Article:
There’s epic cinema and then there’s William Wyler’s Ben-Hur. The first film to win a record 11 Academy Awards, the biblical drama is big in every way. It was projected on the massive screen ratio of 2.76:1, employing 70mm lenses and 65mm film stock. It is 212 minutes long. It employed tens of thousands. And at its centre was the larger-than-life figure of Charlton Heston. The chariot-race sequence, filmed in Rome’s legendary Cinecittè Studios, remains one of the most extraordinary physical (i.e. real set, real people, no CGI) productions in cinema history, and the actions that unfold during it are still breathtaking. The film is now also famous for its homoerotic subtext. In particular, a javelin-throwing scene between Heston and fellow actor Stephen Boyd. It was written by Gore Vidal, and Heston was apparently unaware of the implied relationship between the titular hero and childhood friend Messala. Today, it appears as obvious as the oysters versus snails conversation between Tony Curtis and Laurence Olivier’s characters in Stanley Kubrick’s Spartacus (1960).
West Side Story (1961)
Four musicals won the Best Picture award in the 1960s. And if My Fair Lady (1964), The Sound of Music (1965) and Oliver! (1968) resembled the classical Hollywood musical, Robert Wise’s take on Leonard Bernstein and Stephen Sondheim’s Romeo and Juliet update was anything but. On the Town (1949) might have already played out as a whistle-stop journey through Manhattan, but West Side Story was working in a radically different register. As evinced by the aerial shots of New York’s tenement blocks at the beginning, this was a grittier kind of film. Yes, it’s still an all-singing and all-dancing portrait of life, but it was unlike any musical that had come before. It had an edge.
Lawrence of Arabia (1962)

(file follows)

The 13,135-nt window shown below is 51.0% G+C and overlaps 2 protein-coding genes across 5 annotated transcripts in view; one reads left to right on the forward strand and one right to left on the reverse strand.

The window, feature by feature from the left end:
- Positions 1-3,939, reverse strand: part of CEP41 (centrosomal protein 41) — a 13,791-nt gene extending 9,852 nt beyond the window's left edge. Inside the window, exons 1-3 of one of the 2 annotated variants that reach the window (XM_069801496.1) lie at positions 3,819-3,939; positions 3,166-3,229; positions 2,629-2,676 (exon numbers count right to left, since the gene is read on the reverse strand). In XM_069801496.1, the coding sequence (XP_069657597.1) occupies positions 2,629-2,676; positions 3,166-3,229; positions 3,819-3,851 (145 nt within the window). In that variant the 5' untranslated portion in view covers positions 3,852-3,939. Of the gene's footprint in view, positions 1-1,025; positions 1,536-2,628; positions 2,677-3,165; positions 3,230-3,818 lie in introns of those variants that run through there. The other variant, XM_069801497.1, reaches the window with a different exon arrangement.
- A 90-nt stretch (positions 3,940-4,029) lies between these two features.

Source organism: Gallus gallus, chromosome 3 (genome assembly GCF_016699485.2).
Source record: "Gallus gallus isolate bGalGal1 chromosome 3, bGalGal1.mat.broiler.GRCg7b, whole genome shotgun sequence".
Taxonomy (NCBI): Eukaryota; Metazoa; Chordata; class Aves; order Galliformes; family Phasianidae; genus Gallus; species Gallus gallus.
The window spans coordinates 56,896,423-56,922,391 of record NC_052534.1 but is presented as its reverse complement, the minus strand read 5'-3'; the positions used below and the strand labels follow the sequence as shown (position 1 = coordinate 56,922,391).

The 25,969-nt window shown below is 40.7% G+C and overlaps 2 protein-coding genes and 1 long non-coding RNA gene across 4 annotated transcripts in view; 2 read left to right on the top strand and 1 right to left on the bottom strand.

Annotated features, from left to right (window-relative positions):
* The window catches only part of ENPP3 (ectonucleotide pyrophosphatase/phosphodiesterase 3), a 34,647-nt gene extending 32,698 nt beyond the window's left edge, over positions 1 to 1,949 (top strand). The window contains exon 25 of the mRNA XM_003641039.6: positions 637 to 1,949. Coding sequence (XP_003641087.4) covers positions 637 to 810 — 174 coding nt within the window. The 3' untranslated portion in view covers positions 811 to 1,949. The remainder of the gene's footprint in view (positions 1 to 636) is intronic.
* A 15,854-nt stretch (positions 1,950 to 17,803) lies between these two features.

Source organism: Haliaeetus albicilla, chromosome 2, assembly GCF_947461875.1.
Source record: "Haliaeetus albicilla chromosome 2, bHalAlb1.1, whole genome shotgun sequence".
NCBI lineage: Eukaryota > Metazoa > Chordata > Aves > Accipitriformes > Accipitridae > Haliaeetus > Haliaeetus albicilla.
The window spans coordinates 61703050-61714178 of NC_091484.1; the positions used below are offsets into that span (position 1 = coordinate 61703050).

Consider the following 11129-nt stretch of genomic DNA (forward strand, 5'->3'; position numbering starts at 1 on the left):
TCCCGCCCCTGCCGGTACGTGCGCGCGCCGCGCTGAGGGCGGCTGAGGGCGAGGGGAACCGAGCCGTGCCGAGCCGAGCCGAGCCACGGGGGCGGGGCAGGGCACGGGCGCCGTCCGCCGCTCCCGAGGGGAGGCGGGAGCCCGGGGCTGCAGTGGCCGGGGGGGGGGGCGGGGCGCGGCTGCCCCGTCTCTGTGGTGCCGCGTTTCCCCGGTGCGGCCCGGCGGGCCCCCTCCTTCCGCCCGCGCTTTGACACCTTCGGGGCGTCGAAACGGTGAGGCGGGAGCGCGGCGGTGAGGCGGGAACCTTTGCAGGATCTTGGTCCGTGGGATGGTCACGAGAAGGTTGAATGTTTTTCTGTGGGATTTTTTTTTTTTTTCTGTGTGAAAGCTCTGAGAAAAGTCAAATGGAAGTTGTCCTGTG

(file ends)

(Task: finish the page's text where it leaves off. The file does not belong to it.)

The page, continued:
Few directors have mastered the art of telling an intimate story on the grandest of scales as David Lean, and Lawrence of Arabia ranks as the finest of his later, big-budget films. The story of T.E. Lawrence’s extraordinary adventures amongst Bedouin tribes before and during World War I, it was a shoo-in for the top award. (The film was up against The Longest Day, The Music Man, Mutiny on the Bounty and To Kill a Mockingbird.) Lean had previously won in this category with The Bridge on the River Kwai in 1957, but even by the standards of that large-scale World War II drama, Lawrence was immense. And yet, for all the film’s stunning sequences, it was Lean’s skill – along with Robert Bolt and Michael Wilson’s impressive screenplay, and Peter O’Toole’s performance – in delving into his protagonist’s conflicted psyche that made the film so rewarding.
Midnight Cowboy (1969)
The first X-rated film to win an Academy Award, Midnight Cowboy joined In the Heat of the Night, Bonnie and Clyde, The Graduate (all 1967 Best Picture nominees), Point Blank (1967), Rosemary’s Baby (1968) and Easy Rider (1969) as part of a new era in Hollywood film. British filmmaker John Schlesinger’s drama was unrestrained in its portrayal of sexuality and the underbelly of life in New York City. The film’s despair may have been offset by John Barry’s winsome score and Harry Nilsson’s performance of Fred Neil’s ‘Everybody’s Talkin’’, but there was no mistaking the dark tone of the film. And its leads, John Voigt and Dustin Hoffman, were also part of this new, unrestrained filmmaking world.
The Godfather Part II (1974)